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Age discrimination often makes it difficult for older people to find and keep jobs. The U.S. Age Discrimination in Employment Act of 1967 (ADEA) makes it unlawful to discriminate against Americans ages 40 and older when it comes to hiring, firing, layoffs, promotions, salary, assignments, benefits and training. Understanding age discrimination facts can help you determine if you are a victim.
Employers can’t state that older workers won’t be hired when posting employment advertisements. Age limits can only be included in an advertisement if age is a legitimate qualification, which is rarely the case. Employers usually avoid asking age-related questions, preferring to ask only if a candidate is 18 or over. The Equal Employment Opportunity Commission (EEOC) advises that the ADEA doesn’t specifically prohibit an employer from asking a candidate’s age, but notes that it will closely examine such requests to ensure that they were made for lawful purposes.
Employers aren’t permitted to limit employment and advancement opportunities by setting an age limit for a position. Some employers try to circumvent this requirement by noting that the position is only available to employees who have a certain range of experience. Often, this type of requirement excludes older people who have far more experience than desired. The AARP notes that policies or practices that have a significantly adverse impact on older employees are unlawful unless the employer proves that the practices are based on a reasonable factor other than age. Employers also are not permitted to terminate employees due to age or force them to retire.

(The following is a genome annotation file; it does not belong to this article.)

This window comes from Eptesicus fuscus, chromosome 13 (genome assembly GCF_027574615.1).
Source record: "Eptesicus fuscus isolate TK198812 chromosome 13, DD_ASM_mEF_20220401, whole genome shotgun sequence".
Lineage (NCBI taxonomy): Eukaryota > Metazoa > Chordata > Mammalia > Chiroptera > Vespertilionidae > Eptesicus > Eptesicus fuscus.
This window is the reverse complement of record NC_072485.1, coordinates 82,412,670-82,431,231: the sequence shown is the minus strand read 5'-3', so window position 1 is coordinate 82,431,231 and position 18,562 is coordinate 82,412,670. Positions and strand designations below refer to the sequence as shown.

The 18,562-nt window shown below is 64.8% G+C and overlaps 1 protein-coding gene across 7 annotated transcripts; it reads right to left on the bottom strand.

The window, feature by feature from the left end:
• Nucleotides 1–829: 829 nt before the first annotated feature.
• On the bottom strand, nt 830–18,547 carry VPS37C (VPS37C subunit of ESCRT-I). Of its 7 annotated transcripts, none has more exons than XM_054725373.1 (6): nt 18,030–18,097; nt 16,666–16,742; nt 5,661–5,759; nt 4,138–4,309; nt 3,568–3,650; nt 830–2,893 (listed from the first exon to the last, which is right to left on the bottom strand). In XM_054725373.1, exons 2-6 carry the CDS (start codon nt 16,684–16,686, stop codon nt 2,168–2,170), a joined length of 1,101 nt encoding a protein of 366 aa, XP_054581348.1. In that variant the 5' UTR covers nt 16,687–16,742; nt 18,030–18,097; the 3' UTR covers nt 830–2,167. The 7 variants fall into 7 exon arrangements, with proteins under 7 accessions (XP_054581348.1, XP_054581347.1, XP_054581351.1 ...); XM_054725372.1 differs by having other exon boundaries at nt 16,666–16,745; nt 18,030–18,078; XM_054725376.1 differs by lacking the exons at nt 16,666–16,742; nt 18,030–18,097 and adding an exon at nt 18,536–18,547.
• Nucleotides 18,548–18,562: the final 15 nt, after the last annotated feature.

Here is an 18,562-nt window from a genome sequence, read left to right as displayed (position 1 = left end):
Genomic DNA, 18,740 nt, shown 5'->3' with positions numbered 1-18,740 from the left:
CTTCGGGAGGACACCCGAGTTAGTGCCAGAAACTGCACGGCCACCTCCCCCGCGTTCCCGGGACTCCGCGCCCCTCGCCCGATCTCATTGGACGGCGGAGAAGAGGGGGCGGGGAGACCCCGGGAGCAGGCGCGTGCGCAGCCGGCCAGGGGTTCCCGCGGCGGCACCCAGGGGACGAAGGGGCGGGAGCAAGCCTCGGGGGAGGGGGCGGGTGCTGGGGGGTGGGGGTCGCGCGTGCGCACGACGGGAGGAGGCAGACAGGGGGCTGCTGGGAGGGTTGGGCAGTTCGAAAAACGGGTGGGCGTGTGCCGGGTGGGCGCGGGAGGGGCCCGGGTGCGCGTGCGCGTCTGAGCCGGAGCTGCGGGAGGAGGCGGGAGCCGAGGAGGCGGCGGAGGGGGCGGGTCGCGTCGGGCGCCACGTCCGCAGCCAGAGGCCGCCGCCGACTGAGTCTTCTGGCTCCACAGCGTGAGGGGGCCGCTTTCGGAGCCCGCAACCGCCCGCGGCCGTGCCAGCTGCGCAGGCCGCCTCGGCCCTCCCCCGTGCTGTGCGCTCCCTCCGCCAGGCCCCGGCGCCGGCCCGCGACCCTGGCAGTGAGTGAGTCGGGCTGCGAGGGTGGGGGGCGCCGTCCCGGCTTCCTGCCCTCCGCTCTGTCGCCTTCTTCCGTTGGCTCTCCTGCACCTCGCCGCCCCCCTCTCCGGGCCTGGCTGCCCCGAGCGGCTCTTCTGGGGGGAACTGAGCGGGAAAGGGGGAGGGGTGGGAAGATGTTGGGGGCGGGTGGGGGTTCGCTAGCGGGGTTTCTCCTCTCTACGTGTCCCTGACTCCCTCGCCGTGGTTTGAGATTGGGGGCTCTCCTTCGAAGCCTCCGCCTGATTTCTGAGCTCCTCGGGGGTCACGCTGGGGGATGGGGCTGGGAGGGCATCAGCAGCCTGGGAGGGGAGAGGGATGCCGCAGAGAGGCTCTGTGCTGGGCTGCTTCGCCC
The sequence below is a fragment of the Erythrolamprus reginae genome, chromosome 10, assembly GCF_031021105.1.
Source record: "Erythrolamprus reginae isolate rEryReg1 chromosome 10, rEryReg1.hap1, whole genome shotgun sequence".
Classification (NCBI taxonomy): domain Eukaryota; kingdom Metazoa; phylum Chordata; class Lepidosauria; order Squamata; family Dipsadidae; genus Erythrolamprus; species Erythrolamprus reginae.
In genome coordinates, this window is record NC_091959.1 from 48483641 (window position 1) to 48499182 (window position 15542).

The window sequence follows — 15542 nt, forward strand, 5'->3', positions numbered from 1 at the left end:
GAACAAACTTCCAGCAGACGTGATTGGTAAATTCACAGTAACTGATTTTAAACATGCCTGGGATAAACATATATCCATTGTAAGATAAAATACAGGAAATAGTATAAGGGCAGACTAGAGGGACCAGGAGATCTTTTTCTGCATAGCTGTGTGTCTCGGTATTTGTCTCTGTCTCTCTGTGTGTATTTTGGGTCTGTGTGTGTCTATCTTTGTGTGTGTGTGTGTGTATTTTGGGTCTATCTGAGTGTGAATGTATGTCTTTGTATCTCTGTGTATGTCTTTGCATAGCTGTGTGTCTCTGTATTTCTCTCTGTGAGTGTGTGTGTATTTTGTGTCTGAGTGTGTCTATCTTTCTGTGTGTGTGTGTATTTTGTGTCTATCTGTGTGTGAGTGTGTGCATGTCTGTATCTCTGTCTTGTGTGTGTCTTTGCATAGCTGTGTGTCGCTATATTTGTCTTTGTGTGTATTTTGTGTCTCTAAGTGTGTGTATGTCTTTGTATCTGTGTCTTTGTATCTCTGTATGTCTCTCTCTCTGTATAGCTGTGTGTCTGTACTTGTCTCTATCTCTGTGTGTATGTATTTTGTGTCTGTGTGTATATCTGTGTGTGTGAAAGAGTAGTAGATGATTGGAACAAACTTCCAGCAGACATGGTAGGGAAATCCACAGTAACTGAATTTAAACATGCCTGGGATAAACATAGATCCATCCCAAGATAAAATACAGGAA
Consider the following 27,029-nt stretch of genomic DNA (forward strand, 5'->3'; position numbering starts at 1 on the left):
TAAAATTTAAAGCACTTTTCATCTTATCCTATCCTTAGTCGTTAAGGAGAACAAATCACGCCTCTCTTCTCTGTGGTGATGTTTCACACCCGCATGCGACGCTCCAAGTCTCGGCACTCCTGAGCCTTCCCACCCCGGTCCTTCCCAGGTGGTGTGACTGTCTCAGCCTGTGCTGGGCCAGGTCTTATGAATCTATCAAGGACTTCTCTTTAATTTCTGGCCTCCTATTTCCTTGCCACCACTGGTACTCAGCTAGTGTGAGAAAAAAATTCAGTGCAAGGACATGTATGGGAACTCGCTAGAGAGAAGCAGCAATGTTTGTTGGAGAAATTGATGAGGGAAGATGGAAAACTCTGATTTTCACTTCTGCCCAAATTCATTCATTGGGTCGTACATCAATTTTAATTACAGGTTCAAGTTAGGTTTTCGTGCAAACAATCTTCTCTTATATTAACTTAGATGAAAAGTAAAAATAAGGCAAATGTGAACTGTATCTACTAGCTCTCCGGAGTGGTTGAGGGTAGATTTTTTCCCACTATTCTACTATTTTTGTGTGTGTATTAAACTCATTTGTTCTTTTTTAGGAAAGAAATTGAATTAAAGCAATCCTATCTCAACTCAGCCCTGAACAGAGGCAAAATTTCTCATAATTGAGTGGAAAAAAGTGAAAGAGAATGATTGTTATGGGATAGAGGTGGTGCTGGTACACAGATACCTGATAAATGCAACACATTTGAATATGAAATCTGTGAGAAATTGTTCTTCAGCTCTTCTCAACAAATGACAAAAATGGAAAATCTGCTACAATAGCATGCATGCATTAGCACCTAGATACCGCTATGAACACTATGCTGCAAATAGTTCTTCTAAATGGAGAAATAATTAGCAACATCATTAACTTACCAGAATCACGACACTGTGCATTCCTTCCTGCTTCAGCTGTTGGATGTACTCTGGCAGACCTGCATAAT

Employers can’t legally offer certain benefits to younger employees and not offer them to older employees. In some cases, benefits may be extended to all employees, but older employees might receive a reduced benefit as compared to younger employees. Since life insurance premiums rise with age, younger employees might receive a higher company-paid life insurance benefit than older employees. This is legal as long as the company spends the same amount to purchase insurance for both older and younger employees.
The EEOC investigates claims of age discrimination involving companies with 20 or more employees. If your company has fewer than 20 employees, you might be able to file a complaint with your state government. Each state has its own limits regarding company size when handling discrimination complaints. You must file your complaint within 180 days of the incident. If a state agency enforces state age-discrimination laws, the filing deadline is extended to 300 days. After you file a complaint with the EEOC, it will contact your employer and investigate the charge. If the EEOC believes that your complaint is justified, it will work with your employer to correct the situation.
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